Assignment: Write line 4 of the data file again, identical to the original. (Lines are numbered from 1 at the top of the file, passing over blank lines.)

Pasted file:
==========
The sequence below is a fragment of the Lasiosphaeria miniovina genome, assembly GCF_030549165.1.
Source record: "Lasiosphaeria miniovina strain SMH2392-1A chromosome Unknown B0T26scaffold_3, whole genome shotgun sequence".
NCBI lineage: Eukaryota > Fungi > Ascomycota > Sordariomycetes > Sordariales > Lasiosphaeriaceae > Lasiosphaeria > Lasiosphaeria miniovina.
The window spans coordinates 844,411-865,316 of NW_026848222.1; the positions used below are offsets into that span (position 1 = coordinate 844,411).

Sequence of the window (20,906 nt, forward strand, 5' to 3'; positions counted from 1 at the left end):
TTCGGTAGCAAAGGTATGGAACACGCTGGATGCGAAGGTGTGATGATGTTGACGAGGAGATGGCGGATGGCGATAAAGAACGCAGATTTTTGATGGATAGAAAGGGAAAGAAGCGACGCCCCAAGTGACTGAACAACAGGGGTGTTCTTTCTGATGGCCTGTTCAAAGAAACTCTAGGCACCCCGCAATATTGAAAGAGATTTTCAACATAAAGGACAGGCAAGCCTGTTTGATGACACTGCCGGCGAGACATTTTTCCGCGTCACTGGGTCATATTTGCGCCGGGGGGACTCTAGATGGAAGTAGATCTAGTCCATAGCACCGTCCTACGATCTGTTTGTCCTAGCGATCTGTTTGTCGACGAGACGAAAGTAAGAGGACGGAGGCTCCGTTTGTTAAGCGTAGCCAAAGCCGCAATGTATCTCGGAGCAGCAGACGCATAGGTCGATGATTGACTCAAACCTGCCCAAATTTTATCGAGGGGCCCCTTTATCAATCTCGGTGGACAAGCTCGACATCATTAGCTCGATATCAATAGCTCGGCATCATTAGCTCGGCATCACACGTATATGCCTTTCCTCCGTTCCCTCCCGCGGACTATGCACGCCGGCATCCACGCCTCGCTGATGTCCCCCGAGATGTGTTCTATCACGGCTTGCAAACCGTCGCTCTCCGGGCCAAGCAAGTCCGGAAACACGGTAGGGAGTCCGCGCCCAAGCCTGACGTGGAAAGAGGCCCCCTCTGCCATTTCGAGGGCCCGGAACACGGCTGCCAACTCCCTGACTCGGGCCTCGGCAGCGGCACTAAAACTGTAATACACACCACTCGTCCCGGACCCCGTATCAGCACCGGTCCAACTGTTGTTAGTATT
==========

The window spans coordinates 844,411-865,316 of NW_026848222.1; the positions used below are offsets into that span (position 1 = coordinate 844,411).